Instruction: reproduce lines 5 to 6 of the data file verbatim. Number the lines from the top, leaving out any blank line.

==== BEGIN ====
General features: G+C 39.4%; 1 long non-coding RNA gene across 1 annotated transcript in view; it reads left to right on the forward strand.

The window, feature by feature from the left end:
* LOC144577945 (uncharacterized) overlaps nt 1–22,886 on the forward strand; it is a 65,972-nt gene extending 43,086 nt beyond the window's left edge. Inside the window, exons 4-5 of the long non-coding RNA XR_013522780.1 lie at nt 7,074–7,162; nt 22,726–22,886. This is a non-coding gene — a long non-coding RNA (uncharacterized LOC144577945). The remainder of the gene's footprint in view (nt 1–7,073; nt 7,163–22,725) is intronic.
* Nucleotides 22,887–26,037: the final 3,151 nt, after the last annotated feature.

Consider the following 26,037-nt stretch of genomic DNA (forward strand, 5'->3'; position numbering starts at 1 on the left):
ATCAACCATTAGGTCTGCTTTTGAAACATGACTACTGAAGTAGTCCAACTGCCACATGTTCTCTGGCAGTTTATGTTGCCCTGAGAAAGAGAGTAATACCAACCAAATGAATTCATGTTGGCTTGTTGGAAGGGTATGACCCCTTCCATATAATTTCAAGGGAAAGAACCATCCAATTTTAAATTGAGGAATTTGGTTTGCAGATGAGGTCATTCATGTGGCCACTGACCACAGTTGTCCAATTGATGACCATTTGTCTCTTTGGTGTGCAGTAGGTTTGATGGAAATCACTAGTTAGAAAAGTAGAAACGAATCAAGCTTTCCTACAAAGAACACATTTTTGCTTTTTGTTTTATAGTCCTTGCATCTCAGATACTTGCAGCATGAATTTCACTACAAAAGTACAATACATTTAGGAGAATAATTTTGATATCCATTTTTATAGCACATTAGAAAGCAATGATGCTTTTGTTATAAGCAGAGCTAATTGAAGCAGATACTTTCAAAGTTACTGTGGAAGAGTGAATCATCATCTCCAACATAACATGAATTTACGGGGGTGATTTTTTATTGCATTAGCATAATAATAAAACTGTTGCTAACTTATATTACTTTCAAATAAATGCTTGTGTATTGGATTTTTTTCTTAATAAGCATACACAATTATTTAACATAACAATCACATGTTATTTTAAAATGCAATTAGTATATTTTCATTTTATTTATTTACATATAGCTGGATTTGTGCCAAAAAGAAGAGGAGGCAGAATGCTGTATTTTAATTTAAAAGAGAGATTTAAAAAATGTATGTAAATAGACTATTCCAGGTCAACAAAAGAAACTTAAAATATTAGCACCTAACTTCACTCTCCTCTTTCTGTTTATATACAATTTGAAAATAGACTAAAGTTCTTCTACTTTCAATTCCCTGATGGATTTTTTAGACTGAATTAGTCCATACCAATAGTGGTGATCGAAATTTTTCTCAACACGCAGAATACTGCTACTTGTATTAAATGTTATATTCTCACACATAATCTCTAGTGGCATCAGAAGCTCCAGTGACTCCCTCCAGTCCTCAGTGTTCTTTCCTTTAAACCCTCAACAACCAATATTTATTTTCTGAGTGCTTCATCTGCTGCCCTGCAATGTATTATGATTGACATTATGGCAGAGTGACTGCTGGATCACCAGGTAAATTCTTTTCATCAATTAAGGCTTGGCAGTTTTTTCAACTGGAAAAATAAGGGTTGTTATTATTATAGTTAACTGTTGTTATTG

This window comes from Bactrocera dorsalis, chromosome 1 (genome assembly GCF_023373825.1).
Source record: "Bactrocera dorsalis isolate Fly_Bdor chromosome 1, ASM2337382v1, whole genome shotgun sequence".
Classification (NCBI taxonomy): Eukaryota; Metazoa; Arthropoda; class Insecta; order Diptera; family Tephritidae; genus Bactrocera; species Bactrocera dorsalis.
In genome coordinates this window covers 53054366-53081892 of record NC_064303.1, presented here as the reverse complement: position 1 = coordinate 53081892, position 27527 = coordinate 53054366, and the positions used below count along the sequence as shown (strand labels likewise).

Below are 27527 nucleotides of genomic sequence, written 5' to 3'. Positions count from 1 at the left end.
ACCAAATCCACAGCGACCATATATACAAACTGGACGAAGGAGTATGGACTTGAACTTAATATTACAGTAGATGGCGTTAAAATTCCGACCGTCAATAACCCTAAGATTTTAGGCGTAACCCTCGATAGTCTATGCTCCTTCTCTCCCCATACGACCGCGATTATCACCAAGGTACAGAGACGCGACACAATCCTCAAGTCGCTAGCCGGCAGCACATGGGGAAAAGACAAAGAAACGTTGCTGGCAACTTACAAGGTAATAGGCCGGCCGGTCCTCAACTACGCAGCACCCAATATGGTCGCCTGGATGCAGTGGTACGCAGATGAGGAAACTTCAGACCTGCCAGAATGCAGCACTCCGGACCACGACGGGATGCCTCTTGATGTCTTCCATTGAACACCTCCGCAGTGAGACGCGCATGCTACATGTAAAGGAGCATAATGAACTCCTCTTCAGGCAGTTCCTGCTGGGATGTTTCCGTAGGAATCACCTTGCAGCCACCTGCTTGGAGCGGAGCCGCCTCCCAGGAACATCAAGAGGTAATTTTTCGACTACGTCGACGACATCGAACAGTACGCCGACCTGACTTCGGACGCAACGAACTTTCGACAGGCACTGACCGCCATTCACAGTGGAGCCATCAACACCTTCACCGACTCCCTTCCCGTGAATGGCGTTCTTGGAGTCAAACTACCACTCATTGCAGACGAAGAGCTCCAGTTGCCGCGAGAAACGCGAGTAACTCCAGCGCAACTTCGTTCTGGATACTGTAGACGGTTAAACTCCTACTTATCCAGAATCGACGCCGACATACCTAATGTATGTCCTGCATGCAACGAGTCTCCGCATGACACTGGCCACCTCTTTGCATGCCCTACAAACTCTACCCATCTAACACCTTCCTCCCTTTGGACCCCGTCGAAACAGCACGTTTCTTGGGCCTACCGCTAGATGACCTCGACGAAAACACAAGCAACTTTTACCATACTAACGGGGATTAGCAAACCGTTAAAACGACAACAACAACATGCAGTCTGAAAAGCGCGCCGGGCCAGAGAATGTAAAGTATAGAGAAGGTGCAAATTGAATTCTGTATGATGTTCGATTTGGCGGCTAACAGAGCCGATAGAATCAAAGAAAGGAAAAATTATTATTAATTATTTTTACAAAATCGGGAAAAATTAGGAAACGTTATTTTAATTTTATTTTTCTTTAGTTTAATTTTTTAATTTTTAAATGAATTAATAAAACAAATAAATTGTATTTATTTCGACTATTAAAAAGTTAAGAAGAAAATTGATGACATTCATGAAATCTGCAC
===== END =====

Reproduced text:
Consider the following 26,037-nt stretch of genomic DNA (forward strand, 5'->3'; position numbering starts at 1 on the left):
ATCAACCATTAGGTCTGCTTTTGAAACATGACTACTGAAGTAGTCCAACTGCCACATGTTCTCTGGCAGTTTATGTTGCCCTGAGAAAGAGAGTAATACCAACCAAATGAATTCATGTTGGCTTGTTGGAAGGGTATGACCCCTTCCATATAATTTCAAGGGAAAGAACCATCCAATTTTAAATTGAGGAATTTGGTTTGCAGATGAGGTCATTCATGTGGCCACTGACCACAGTTGTCCAATTGATGACCATTTGTCTCTTTGGTGTGCAGTAGGTTTGATGGAAATCACTAGTTAGAAAAGTAGAAACGAATCAAGCTTTCCTACAAAGAACACATTTTTGCTTTTTGTTTTATAGTCCTTGCATCTCAGATACTTGCAGCATGAATTTCACTACAAAAGTACAATACATTTAGGAGAATAATTTTGATATCCATTTTTATAGCACATTAGAAAGCAATGATGCTTTTGTTATAAGCAGAGCTAATTGAAGCAGATACTTTCAAAGTTACTGTGGAAGAGTGAATCATCATCTCCAACATAACATGAATTTACGGGGGTGATTTTTTATTGCATTAGCATAATAATAAAACTGTTGCTAACTTATATTACTTTCAAATAAATGCTTGTGTATTGGATTTTTTTCTTAATAAGCATACACAATTATTTAACATAACAATCACATGTTATTTTAAAATGCAATTAGTATATTTTCATTTTATTTATTTACATATAGCTGGATTTGTGCCAAAAAGAAGAGGAGGCAGAATGCTGTATTTTAATTTAAAAGAGAGATTTAAAAAATGTATGTAAATAGACTATTCCAGGTCAACAAAAGAAACTTAAAATATTAGCACCTAACTTCACTCTCCTCTTTCTGTTTATATACAATTTGAAAATAGACTAAAGTTCTTCTACTTTCAATTCCCTGATGGATTTTTTAGACTGAATTAGTCCATACCAATAGTGGTGATCGAAATTTTTCTCAACACGCAGAATACTGCTACTTGTATTAAATGTTATATTCTCACACATAATCTCTAGTGGCATCAGAAGCTCCAGTGACTCCCTCCAGTCCTCAGTGTTCTTTCCTTTAAACCCTCAACAACCAATATTTATTTTCTGAGTGCTTCATCTGCTGCCCTGCAATGTATTATGATTGACATTATGGCAGAGTGACTGCTGGATCACCAGGTAAATTCTTTTCATCAATTAAGGCTTGGCAGTTTTTTCAACTGGAAAAATAAGGGTTGTTATTATTATAGTTAACTGTTGTTATTG